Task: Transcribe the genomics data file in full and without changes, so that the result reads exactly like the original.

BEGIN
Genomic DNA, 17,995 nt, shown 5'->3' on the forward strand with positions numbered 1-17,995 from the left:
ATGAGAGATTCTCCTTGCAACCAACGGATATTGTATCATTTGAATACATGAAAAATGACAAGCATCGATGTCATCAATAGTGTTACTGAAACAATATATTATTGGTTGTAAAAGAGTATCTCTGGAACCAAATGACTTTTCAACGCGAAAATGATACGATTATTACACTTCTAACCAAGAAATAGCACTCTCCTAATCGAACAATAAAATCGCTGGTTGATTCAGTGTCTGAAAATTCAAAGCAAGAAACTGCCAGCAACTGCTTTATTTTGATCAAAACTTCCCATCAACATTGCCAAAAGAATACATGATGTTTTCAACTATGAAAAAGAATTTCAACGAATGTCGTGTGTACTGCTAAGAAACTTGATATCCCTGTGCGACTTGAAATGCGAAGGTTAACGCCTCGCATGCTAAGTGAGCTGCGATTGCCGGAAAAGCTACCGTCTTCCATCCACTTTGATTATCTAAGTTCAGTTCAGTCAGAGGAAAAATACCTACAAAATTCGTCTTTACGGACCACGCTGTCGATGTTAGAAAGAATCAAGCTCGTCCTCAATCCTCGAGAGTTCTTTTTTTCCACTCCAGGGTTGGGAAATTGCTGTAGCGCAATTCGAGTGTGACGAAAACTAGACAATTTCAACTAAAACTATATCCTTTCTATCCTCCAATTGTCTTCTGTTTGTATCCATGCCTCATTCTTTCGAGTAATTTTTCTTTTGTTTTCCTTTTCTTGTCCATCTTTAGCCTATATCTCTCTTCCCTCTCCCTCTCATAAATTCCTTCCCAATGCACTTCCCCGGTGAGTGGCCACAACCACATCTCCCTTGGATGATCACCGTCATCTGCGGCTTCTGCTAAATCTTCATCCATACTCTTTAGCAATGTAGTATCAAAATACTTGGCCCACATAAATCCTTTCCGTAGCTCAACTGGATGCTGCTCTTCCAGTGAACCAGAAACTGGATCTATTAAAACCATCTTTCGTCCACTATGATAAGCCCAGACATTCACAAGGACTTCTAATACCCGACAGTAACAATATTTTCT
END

Genomic DNA, 17,995 nt, shown 5'->3' on the forward strand with positions numbered 1-17,995 from the left:
ATGAGAGATTCTCCTTGCAACCAACGGATATTGTATCATTTGAATACATGAAAAATGACAAGCATCGATGTCATCAATAGTGTTACTGAAACAATATATTATTGGTTGTAAAAGAGTATCTCTGGAACCAAATGACTTTTCAACGCGAAAATGATACGATTATTACACTTCTAACCAAGAAATAGCACTCTCCTAATCGAACAATAAAATCGCTGGTTGATTCAGTGTCTGAAAATTCAAAGCAAGAAACTGCCAGCAACTGCTTTATTTTGATCAAAACTTCCCATCAACATTGCCAAAAGAATACATGATGTTTTCAACTATGAAAAAGAATTTCAACGAATGTCGTGTGTACTGCTAAGAAACTTGATATCCCTGTGCGACTTGAAATGCGAAGGTTAACGCCTCGCATGCTAAGTGAGCTGCGATTGCCGGAAAAGCTACCGTCTTCCATCCACTTTGATTATCTAAGTTCAGTTCAGTCAGAGGAAAAATACCTACAAAATTCGTCTTTACGGACCACGCTGTCGATGTTAGAAAGAATCAAGCTCGTCCTCAATCCTCGAGAGTTCTTTTTTTCCACTCCAGGGTTGGGAAATTGCTGTAGCGCAATTCGAGTGTGACGAAAACTAGACAATTTCAACTAAAACTATATCCTTTCTATCCTCCAATTGTCTTCTGTTTGTATCCATGCCTCATTCTTTCGAGTAATTTTTCTTTTGTTTTCCTTTTCTTGTCCATCTTTAGCCTATATCTCTCTTCCCTCTCCCTCTCATAAATTCCTTCCCAATGCACTTCCCCGGTGAGTGGCCACAACCACATCTCCCTTGGATGATCACCGTCATCTGCGGCTTCTGCTAAATCTTCATCCATACTCTTTAGCAATGTAGTATCAAAATACTTGGCCCACATAAATCCTTTCCGTAGCTCAACTGGATGCTGCTCTTCCAGTGAACCAGAAACTGGATCTATTAAAACCATCTTTCGTCCACTATGATAAGCCCAGACATTCACAAGGACTTCTAATACCCGACAGTAACAATATTTTCT